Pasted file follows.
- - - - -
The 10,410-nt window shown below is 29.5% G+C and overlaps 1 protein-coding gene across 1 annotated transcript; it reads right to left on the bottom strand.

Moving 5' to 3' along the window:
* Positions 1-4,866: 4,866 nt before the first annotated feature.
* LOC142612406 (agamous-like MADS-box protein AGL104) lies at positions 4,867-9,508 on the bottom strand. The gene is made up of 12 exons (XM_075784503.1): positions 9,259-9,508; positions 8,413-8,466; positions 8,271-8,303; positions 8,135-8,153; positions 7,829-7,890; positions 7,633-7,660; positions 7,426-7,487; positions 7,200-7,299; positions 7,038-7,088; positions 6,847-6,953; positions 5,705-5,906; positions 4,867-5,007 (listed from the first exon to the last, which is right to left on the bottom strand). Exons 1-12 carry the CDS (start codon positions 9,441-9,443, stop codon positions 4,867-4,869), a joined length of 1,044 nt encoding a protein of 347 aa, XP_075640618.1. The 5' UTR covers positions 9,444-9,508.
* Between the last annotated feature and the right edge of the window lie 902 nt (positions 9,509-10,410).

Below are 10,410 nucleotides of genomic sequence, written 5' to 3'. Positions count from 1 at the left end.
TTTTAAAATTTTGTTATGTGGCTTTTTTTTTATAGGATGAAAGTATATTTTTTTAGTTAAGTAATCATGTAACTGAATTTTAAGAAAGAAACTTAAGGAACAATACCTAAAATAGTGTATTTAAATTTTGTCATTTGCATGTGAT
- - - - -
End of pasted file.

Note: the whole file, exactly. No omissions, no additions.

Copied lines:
The 10,410-nt window shown below is 29.5% G+C and overlaps 1 protein-coding gene across 1 annotated transcript; it reads right to left on the bottom strand.

Moving 5' to 3' along the window:
* Positions 1-4,866: 4,866 nt before the first annotated feature.
* LOC142612406 (agamous-like MADS-box protein AGL104) lies at positions 4,867-9,508 on the bottom strand. The gene is made up of 12 exons (XM_075784503.1): positions 9,259-9,508; positions 8,413-8,466; positions 8,271-8,303; positions 8,135-8,153; positions 7,829-7,890; positions 7,633-7,660; positions 7,426-7,487; positions 7,200-7,299; positions 7,038-7,088; positions 6,847-6,953; positions 5,705-5,906; positions 4,867-5,007 (listed from the first exon to the last, which is right to left on the bottom strand). Exons 1-12 carry the CDS (start codon positions 9,441-9,443, stop codon positions 4,867-4,869), a joined length of 1,044 nt encoding a protein of 347 aa, XP_075640618.1. The 5' UTR covers positions 9,444-9,508.
* Between the last annotated feature and the right edge of the window lie 902 nt (positions 9,509-10,410).

Below are 10,410 nucleotides of genomic sequence, written 5' to 3'. Positions count from 1 at the left end.
TTTTAAAATTTTGTTATGTGGCTTTTTTTTTATAGGATGAAAGTATATTTTTTTAGTTAAGTAATCATGTAACTGAATTTTAAGAAAGAAACTTAAGGAACAATACCTAAAATAGTGTATTTAAATTTTGTCATTTGCATGTGAT